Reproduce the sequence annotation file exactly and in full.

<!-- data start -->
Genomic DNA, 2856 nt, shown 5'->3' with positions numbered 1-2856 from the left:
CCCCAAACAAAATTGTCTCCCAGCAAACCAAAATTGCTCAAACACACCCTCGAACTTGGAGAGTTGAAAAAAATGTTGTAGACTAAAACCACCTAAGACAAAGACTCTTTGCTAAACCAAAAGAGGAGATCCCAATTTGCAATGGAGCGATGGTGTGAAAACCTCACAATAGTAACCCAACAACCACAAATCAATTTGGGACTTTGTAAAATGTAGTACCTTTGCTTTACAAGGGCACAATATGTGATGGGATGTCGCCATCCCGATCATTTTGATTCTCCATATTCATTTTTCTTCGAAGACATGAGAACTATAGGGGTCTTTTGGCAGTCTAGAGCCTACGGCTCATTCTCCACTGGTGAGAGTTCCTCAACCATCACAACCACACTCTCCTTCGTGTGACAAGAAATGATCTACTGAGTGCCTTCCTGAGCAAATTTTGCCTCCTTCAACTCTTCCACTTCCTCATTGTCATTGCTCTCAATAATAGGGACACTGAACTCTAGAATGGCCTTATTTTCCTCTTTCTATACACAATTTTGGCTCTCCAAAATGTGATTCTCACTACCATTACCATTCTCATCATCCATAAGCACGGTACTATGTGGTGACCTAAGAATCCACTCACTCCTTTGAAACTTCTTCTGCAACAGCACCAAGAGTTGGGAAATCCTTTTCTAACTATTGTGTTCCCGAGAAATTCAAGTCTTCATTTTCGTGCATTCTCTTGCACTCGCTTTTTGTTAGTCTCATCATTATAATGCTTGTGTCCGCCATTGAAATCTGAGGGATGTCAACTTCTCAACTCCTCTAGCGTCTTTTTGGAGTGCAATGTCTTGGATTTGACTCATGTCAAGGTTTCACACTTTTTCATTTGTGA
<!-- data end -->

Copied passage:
Genomic DNA, 2856 nt, shown 5'->3' with positions numbered 1-2856 from the left:
CCCCAAACAAAATTGTCTCCCAGCAAACCAAAATTGCTCAAACACACCCTCGAACTTGGAGAGTTGAAAAAAATGTTGTAGACTAAAACCACCTAAGACAAAGACTCTTTGCTAAACCAAAAGAGGAGATCCCAATTTGCAATGGAGCGATGGTGTGAAAACCTCACAATAGTAACCCAACAACCACAAATCAATTTGGGACTTTGTAAAATGTAGTACCTTTGCTTTACAAGGGCACAATATGTGATGGGATGTCGCCATCCCGATCATTTTGATTCTCCATATTCATTTTTCTTCGAAGACATGAGAACTATAGGGGTCTTTTGGCAGTCTAGAGCCTACGGCTCATTCTCCACTGGTGAGAGTTCCTCAACCATCACAACCACACTCTCCTTCGTGTGACAAGAAATGATCTACTGAGTGCCTTCCTGAGCAAATTTTGCCTCCTTCAACTCTTCCACTTCCTCATTGTCATTGCTCTCAATAATAGGGACACTGAACTCTAGAATGGCCTTATTTTCCTCTTTCTATACACAATTTTGGCTCTCCAAAATGTGATTCTCACTACCATTACCATTCTCATCATCCATAAGCACGGTACTATGTGGTGACCTAAGAATCCACTCACTCCTTTGAAACTTCTTCTGCAACAGCACCAAGAGTTGGGAAATCCTTTTCTAACTATTGTGTTCCCGAGAAATTCAAGTCTTCATTTTCGTGCATTCTCTTGCACTCGCTTTTTGTTAGTCTCATCATTATAATGCTTGTGTCCGCCATTGAAATCTGAGGGATGTCAACTTCTCAACTCCTCTAGCGTCTTTTTGGAGTGCAATGTCTTGGATTTGACTCATGTCAAGGTTTCACACTTTTTCATTTGTGA